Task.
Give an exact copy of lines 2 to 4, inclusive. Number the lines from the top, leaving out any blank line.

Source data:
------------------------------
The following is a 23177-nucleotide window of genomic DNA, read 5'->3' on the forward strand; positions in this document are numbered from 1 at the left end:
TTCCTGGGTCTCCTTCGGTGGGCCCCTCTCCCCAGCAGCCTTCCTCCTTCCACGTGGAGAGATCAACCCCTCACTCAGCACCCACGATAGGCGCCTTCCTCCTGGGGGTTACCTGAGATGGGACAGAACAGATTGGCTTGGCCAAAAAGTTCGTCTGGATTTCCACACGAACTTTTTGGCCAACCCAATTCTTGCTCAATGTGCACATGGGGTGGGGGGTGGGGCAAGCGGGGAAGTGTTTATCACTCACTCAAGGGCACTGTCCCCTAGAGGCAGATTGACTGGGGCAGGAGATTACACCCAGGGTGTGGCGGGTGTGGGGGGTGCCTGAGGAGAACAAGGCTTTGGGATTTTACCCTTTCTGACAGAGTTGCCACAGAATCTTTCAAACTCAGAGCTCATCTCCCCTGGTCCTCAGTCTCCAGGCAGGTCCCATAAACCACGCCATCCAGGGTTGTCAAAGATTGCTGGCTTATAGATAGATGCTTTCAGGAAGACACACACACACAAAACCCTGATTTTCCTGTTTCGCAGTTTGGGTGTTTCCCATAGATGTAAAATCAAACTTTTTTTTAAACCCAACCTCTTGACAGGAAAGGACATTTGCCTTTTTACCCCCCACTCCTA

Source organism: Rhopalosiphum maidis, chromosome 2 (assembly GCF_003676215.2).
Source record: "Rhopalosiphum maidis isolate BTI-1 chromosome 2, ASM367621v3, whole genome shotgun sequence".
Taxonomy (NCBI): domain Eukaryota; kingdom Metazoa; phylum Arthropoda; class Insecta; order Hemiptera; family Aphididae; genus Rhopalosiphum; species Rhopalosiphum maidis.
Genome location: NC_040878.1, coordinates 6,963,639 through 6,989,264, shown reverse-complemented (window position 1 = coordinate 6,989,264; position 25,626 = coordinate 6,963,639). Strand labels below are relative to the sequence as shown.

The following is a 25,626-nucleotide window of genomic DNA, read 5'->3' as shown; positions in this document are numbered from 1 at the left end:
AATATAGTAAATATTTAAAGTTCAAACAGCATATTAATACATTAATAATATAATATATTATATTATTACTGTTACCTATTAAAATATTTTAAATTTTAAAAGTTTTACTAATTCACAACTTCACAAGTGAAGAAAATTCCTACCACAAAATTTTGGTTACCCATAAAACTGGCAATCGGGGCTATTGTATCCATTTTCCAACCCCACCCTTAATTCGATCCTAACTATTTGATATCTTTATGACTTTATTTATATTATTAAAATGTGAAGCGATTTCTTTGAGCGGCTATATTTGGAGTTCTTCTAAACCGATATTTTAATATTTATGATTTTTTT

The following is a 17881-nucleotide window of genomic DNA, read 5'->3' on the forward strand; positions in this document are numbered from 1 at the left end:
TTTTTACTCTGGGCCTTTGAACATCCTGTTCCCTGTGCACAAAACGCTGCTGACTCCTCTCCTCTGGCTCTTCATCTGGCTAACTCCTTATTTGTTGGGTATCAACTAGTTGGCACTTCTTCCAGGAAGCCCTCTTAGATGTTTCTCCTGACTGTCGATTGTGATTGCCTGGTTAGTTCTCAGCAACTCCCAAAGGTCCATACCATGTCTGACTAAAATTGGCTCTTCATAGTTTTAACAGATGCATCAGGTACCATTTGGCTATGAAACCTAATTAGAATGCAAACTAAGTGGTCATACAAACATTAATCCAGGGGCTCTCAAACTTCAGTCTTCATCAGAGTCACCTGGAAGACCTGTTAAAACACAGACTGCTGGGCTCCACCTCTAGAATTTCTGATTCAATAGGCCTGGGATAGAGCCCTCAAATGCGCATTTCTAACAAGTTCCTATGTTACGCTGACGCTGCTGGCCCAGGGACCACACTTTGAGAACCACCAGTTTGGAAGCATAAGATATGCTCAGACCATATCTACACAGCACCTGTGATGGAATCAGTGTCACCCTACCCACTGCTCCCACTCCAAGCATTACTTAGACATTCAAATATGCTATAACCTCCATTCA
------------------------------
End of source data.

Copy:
TTCCTGGGTCTCCTTCGGTGGGCCCCTCTCCCCAGCAGCCTTCCTCCTTCCACGTGGAGAGATCAACCCCTCACTCAGCACCCACGATAGGCGCCTTCCTCCTGGGGGTTACCTGAGATGGGACAGAACAGATTGGCTTGGCCAAAAAGTTCGTCTGGATTTCCACACGAACTTTTTGGCCAACCCAATTCTTGCTCAATGTGCACATGGGGTGGGGGGTGGGGCAAGCGGGGAAGTGTTTATCACTCACTCAAGGGCACTGTCCCCTAGAGGCAGATTGACTGGGGCAGGAGATTACACCCAGGGTGTGGCGGGTGTGGGGGGTGCCTGAGGAGAACAAGGCTTTGGGATTTTACCCTTTCTGACAGAGTTGCCACAGAATCTTTCAAACTCAGAGCTCATCTCCCCTGGTCCTCAGTCTCCAGGCAGGTCCCATAAACCACGCCATCCAGGGTTGTCAAAGATTGCTGGCTTATAGATAGATGCTTTCAGGAAGACACACACACACAAAACCCTGATTTTCCTGTTTCGCAGTTTGGGTGTTTCCCATAGATGTAAAATCAAACTTTTTTTTAAACCCAACCTCTTGACAGGAAAGGACATTTGCCTTTTTACCCCCCACTCCTA

Source organism: Rhopalosiphum maidis, chromosome 2 (assembly GCF_003676215.2).
Source record: "Rhopalosiphum maidis isolate BTI-1 chromosome 2, ASM367621v3, whole genome shotgun sequence".